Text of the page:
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Aug. 25 — The recent influx of ERISA class action filings is forcing judges to decide a different kind of dispute: one between competing plaintiffs’ attorneys who have, wittingly or unwittingly, targeted the same defendant.
With more than 130 Employee Retirement Income Security Act class actions filed over the past year, it was perhaps unavoidable that some defendants would face lawsuits spearheaded by different plaintiffs’ attorneys. In these cases, judges are often the ones to decide which plaintiffs’ firms will get to see the case through to completion—and share in a potential multimillion-dollar settlement or judgment.
On Aug. 24, a federal judge in Maryland resolved a stand-off between two pairs of plaintiffs’ firms, which each sued Bon Secours Health System Inc. for alleged ERISA violations within a week of each other.
In consolidating the lawsuits—which accuse the hospital of underfunding its pension plan because of a mistaken reliance on ERISA’s “church plan” exemption—the judge appointed a sole law firm, Washington-based Cohen Milstein Sellers & Toll PLLC, as counsel for the proposed class of hospital workers.
In deciding among four different firms, the judge focused on which firms had more experience litigating the relevant issues and which firms raised more “comprehensive” claims in their complaints.
Earlier in August, both Cohen Milstein and its frequent litigation partner, Keller Rohrback LLP, won class counsel appointment in a consolidated lawsuit against Missouri-based Mercy Health. In that four-page order, a federal judge denied class counsel status to the two other firms heavily involved in this area, Kessler Topaz Meltzer & Check LLP and Izard Kindall & Raabe LLP, despite noting that those firms would also be “adequate” representatives of the proposed class.
These appointments in the Bon Secours and Mercy Health cases may be a sign of things to come in other lawsuits challenging the pension plan management of large hospital systems. The law firms involved in these cases have filed competing complaints against six other hospitals, including Wheaton Franciscan, OSF Healthcare System, St. Joseph’s Hospital and a different Mercy Health entity. Most of those lawsuits are in the early phases of consolidation, and disputes over class counsel are likely to come in the future.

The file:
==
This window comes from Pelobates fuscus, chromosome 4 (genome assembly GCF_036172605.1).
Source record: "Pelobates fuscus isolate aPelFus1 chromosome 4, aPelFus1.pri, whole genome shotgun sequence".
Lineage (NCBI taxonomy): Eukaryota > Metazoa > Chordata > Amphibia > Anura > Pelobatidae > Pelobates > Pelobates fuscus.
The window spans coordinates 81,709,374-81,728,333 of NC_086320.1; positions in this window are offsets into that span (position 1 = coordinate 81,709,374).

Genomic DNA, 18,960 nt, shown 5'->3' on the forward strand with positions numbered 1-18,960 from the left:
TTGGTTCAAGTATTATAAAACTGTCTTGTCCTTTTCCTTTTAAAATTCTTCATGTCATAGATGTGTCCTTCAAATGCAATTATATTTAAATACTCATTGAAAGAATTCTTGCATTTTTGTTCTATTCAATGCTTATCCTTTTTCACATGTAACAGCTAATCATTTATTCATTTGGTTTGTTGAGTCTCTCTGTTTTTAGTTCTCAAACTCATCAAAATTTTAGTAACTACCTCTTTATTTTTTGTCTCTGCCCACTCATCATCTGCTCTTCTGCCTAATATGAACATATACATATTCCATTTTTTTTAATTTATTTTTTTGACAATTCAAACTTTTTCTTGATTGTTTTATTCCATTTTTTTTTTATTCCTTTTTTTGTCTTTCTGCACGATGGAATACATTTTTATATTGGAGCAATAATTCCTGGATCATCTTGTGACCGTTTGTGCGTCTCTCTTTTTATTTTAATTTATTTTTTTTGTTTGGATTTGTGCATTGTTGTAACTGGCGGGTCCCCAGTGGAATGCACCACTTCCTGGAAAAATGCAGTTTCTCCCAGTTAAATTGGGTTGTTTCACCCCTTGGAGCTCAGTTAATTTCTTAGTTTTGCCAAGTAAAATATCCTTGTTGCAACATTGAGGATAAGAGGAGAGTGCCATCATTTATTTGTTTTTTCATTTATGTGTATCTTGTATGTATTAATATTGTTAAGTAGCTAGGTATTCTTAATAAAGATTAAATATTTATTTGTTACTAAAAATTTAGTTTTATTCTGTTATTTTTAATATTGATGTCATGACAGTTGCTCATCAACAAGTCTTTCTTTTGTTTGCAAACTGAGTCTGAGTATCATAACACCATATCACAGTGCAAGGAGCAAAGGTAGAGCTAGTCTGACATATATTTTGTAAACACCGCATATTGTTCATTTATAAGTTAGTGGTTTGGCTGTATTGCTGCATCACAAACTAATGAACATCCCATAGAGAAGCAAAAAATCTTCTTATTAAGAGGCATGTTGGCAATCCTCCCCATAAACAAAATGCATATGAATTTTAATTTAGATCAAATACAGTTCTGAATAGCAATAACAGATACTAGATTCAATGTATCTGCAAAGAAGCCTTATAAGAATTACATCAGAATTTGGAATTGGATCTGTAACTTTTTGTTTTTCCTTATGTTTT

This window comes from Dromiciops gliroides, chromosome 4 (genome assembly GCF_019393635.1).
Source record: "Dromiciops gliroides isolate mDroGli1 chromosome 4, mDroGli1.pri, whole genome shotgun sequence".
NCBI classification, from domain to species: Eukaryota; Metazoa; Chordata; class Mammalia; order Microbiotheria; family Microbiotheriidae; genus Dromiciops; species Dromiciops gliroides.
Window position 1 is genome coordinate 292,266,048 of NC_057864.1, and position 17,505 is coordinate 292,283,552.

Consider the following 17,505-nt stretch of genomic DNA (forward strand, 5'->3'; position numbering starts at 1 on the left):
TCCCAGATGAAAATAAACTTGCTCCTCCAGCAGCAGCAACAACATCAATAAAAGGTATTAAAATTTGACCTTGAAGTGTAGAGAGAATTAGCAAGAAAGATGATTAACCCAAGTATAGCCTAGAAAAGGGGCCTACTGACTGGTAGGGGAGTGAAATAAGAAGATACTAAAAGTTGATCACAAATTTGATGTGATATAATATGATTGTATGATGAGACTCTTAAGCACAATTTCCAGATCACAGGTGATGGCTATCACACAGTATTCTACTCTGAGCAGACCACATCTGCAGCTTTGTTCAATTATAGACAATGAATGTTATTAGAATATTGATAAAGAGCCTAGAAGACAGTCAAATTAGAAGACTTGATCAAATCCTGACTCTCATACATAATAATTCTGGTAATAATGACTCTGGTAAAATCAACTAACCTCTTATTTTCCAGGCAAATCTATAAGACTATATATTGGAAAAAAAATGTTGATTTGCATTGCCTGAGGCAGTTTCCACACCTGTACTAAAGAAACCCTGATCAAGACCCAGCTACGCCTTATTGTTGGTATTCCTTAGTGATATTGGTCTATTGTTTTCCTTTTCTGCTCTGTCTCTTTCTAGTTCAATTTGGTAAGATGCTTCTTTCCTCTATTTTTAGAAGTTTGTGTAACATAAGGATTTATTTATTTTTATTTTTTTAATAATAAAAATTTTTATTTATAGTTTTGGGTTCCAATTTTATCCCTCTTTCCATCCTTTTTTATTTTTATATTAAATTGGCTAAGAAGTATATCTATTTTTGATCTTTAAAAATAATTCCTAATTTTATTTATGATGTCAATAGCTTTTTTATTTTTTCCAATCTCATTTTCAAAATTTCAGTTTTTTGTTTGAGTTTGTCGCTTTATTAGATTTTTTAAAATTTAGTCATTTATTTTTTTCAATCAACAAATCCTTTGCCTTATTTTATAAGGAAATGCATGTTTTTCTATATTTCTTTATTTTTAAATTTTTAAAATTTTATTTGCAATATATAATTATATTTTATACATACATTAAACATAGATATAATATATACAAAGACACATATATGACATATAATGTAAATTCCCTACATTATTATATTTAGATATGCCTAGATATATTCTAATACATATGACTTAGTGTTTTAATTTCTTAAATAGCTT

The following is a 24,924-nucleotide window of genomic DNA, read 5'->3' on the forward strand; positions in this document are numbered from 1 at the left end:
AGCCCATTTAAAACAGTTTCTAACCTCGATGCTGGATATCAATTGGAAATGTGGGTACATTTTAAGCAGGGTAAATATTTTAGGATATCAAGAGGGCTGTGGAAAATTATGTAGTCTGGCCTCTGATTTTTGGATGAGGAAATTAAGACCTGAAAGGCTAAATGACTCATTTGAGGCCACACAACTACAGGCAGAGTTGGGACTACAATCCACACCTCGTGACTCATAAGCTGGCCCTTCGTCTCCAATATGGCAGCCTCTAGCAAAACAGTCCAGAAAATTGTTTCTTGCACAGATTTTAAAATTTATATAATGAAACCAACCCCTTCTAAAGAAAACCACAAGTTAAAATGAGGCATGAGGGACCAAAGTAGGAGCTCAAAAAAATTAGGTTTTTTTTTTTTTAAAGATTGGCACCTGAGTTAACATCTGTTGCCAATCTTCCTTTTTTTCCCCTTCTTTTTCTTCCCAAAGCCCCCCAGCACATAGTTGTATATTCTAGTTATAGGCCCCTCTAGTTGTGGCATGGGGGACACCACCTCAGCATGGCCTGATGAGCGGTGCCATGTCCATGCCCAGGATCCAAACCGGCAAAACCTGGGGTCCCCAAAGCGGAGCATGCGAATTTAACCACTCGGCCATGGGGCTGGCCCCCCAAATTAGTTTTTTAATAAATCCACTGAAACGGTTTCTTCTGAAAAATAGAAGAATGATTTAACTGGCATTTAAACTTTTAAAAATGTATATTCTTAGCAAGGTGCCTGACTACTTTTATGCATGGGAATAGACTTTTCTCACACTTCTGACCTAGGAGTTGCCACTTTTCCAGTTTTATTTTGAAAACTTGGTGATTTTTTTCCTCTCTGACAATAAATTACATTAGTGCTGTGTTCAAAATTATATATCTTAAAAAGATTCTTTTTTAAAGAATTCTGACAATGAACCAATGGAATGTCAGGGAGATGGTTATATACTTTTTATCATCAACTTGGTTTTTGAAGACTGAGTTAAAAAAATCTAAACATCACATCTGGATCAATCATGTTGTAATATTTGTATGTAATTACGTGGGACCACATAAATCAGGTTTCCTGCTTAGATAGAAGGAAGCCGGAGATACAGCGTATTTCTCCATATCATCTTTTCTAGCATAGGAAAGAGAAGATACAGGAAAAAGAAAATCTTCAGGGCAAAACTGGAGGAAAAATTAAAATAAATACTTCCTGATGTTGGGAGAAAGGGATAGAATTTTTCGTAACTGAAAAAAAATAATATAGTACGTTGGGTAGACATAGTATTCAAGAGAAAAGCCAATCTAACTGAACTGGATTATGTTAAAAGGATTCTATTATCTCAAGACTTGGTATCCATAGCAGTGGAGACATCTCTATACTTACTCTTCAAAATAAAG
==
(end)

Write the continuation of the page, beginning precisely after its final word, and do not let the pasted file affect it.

It’s not just church plan cases that can raise the possibility of standoffs between ERISA-focused plaintiffs’ attorneys.
On Aug. 19, a federal judge consolidated two recently filed cases challenging the inclusion of stock from Valeant Pharmaceuticals in the retirement plan for Walt Disney Co. workers. In that case, the plaintiffs filed a joint motion for three separate law firms to serve as interim class counsel. The judge denied the motion without prejudice, saying that an appointment wasn’t necessary “merely to maintain the status quo.”
These same questions may come to a head in the recent spate of lawsuits against university retirement plans. St. Louis-based Schlichter Bogard & Denton filed proposed class actions against 12 different universities, and one of the universities—Columbia—was hit with another lawsuit, filed by employment law firm Sanford Heisler.
Those cases are still in the early stages of litigation.
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